Sarah started her freelance journey as an editor for self-published fiction nearly a decade ago. She made the jump to writing in 2021 – and quickly discovered a new niche that provided unexpected financial stability for her family.

When did you start freelancing?

I began freelance editing in 2014. In 2021, I moved over to full-time freelance writing.

Why did you choose to pursue freelance work?

Ten years ago, I was ready to start earning money after being home with my kids for a decade. Despite being over-educated (two master’s degrees), I didn’t have a lot of marketable skills and I wasn’t successful finding full-time work. I turned to freelancing because I was afraid I’d never get a “real” job again.

What niche(s) do you work in?

My niche is finance, with a focus on private equity and mergers & acquisitions. I work primarily with mid-sized to large accounting firms and M&A advisors.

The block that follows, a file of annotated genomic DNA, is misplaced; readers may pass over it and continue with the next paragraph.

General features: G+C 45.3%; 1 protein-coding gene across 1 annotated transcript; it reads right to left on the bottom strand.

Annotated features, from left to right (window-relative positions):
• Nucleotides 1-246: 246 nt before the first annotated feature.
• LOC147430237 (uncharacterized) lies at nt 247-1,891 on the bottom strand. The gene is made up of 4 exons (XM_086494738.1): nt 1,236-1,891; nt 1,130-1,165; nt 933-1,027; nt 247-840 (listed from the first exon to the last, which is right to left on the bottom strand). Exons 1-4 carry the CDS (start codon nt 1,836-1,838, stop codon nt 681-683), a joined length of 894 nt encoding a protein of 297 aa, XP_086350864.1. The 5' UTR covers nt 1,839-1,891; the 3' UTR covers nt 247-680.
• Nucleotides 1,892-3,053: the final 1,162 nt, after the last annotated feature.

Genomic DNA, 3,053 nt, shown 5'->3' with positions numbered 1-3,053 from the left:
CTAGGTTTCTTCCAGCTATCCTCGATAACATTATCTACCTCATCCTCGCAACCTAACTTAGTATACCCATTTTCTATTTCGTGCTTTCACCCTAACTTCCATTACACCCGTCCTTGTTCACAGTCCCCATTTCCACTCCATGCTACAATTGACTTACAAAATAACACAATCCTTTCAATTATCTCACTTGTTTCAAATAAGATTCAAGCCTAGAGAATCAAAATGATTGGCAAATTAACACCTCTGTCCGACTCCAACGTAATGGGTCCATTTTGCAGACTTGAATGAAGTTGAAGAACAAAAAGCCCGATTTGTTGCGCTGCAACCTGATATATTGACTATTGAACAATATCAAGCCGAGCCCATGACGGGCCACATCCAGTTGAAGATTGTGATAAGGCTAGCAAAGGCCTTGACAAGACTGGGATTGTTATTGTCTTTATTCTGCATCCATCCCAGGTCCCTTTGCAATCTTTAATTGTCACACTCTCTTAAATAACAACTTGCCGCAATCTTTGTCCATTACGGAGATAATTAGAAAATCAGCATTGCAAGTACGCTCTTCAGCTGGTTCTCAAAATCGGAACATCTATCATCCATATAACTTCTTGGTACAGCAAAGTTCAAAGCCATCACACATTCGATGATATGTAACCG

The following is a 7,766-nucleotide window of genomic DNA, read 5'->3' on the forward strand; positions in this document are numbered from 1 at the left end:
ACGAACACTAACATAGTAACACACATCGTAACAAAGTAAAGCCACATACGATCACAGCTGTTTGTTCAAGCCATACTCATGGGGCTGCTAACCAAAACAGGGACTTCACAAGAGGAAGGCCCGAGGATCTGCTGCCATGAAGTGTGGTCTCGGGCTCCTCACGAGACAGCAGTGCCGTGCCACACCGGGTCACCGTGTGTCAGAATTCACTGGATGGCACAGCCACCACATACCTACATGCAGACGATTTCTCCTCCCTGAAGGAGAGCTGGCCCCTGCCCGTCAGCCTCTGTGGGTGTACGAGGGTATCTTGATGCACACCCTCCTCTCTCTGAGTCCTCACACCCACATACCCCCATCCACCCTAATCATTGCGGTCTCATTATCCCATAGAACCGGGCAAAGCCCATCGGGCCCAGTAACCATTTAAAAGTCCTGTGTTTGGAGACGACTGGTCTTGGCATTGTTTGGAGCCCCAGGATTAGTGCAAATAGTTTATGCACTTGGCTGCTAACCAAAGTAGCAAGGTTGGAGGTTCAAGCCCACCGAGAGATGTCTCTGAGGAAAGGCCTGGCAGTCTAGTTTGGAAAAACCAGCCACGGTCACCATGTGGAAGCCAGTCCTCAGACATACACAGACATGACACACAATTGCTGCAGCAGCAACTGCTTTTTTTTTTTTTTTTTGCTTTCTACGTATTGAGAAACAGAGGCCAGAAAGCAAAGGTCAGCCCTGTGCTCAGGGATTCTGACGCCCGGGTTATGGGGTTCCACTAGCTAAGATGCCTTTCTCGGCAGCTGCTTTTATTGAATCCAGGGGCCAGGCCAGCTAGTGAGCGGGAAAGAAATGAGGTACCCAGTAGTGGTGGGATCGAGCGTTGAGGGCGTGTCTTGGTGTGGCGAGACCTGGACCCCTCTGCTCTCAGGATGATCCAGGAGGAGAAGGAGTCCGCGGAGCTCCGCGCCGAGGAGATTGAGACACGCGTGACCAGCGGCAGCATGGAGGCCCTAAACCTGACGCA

I chose that niche because I like money – both earning and learning about it! I wanted a niche that paid well, and finance seemed to be a good fit.

It’s been a steep learning curve, as I have no formal background in finance, but it’s been worth it. I encourage other freelancers to stay open to areas outside their backgrounds and expertise.

What types of projects do you work on?

Blog posts make up about 75% of my projects. I also do some reports, white papers, thought leadership pieces and editing.

Where do you freelance from?

Mostly my living room couch (located in Oregon), which is terrible for my posture! When family traffic gets too crazy, I retreat to sitting on my bed, which is worse. I’m making an effort to work more at a table or desk.

Tell us about two tools you rely on to run your business.

I splurge on hardware (my trusty MacBook Air) and I’m a total cheapskate about software. The free version of Calendly synced with Zoom (paid) and Google Calendar makes scheduling calls so easy and saves me and my clients time and hassle. (I guess that’s four tools altogether!)

Name one thing that’s surprised you about freelancing.